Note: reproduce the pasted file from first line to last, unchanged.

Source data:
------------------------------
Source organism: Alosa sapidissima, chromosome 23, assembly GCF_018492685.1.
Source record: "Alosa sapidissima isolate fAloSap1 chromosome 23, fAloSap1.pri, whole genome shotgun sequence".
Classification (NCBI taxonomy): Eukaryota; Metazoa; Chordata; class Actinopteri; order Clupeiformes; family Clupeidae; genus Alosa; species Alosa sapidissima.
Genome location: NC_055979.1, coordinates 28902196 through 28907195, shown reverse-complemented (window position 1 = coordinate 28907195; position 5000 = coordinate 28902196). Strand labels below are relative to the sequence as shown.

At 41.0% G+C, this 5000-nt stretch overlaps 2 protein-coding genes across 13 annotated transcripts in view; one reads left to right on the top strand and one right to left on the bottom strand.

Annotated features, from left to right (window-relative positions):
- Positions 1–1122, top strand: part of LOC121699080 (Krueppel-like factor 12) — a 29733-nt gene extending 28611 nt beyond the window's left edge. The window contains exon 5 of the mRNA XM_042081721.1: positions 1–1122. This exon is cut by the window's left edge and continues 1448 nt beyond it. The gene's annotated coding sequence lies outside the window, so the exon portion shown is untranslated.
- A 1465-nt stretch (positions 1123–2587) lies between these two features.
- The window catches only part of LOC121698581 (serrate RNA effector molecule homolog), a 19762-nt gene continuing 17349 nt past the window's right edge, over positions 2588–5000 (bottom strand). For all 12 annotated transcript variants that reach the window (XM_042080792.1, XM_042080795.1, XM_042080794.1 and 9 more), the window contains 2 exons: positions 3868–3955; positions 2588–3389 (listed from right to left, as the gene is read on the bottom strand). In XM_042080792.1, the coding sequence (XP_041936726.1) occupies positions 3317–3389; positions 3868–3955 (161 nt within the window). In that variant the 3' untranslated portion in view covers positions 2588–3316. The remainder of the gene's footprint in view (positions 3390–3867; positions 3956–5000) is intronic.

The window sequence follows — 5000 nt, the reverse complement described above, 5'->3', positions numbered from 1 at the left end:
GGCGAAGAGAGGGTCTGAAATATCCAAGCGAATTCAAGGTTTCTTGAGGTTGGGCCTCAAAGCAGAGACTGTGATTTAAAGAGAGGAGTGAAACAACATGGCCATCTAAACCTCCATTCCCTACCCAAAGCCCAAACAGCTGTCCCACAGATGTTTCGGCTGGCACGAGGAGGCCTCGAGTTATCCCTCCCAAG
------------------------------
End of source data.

Source organism: Alosa sapidissima, chromosome 23, assembly GCF_018492685.1.
Source record: "Alosa sapidissima isolate fAloSap1 chromosome 23, fAloSap1.pri, whole genome shotgun sequence".
Classification (NCBI taxonomy): Eukaryota; Metazoa; Chordata; class Actinopteri; order Clupeiformes; family Clupeidae; genus Alosa; species Alosa sapidissima.
Genome location: NC_055979.1, coordinates 28902196 through 28907195, shown reverse-complemented (window position 1 = coordinate 28907195; position 5000 = coordinate 28902196). Strand labels below are relative to the sequence as shown.

At 41.0% G+C, this 5000-nt stretch overlaps 2 protein-coding genes across 13 annotated transcripts in view; one reads left to right on the top strand and one right to left on the bottom strand.

Annotated features, from left to right (window-relative positions):
- Positions 1–1122, top strand: part of LOC121699080 (Krueppel-like factor 12) — a 29733-nt gene extending 28611 nt beyond the window's left edge. The window contains exon 5 of the mRNA XM_042081721.1: positions 1–1122. This exon is cut by the window's left edge and continues 1448 nt beyond it. The gene's annotated coding sequence lies outside the window, so the exon portion shown is untranslated.
- A 1465-nt stretch (positions 1123–2587) lies between these two features.
- The window catches only part of LOC121698581 (serrate RNA effector molecule homolog), a 19762-nt gene continuing 17349 nt past the window's right edge, over positions 2588–5000 (bottom strand). For all 12 annotated transcript variants that reach the window (XM_042080792.1, XM_042080795.1, XM_042080794.1 and 9 more), the window contains 2 exons: positions 3868–3955; positions 2588–3389 (listed from right to left, as the gene is read on the bottom strand). In XM_042080792.1, the coding sequence (XP_041936726.1) occupies positions 3317–3389; positions 3868–3955 (161 nt within the window). In that variant the 3' untranslated portion in view covers positions 2588–3316. The remainder of the gene's footprint in view (positions 3390–3867; positions 3956–5000) is intronic.

The window sequence follows — 5000 nt, the reverse complement described above, 5'->3', positions numbered from 1 at the left end:
GGCGAAGAGAGGGTCTGAAATATCCAAGCGAATTCAAGGTTTCTTGAGGTTGGGCCTCAAAGCAGAGACTGTGATTTAAAGAGAGGAGTGAAACAACATGGCCATCTAAACCTCCATTCCCTACCCAAAGCCCAAACAGCTGTCCCACAGATGTTTCGGCTGGCACGAGGAGGCCTCGAGTTATCCCTCCCAAG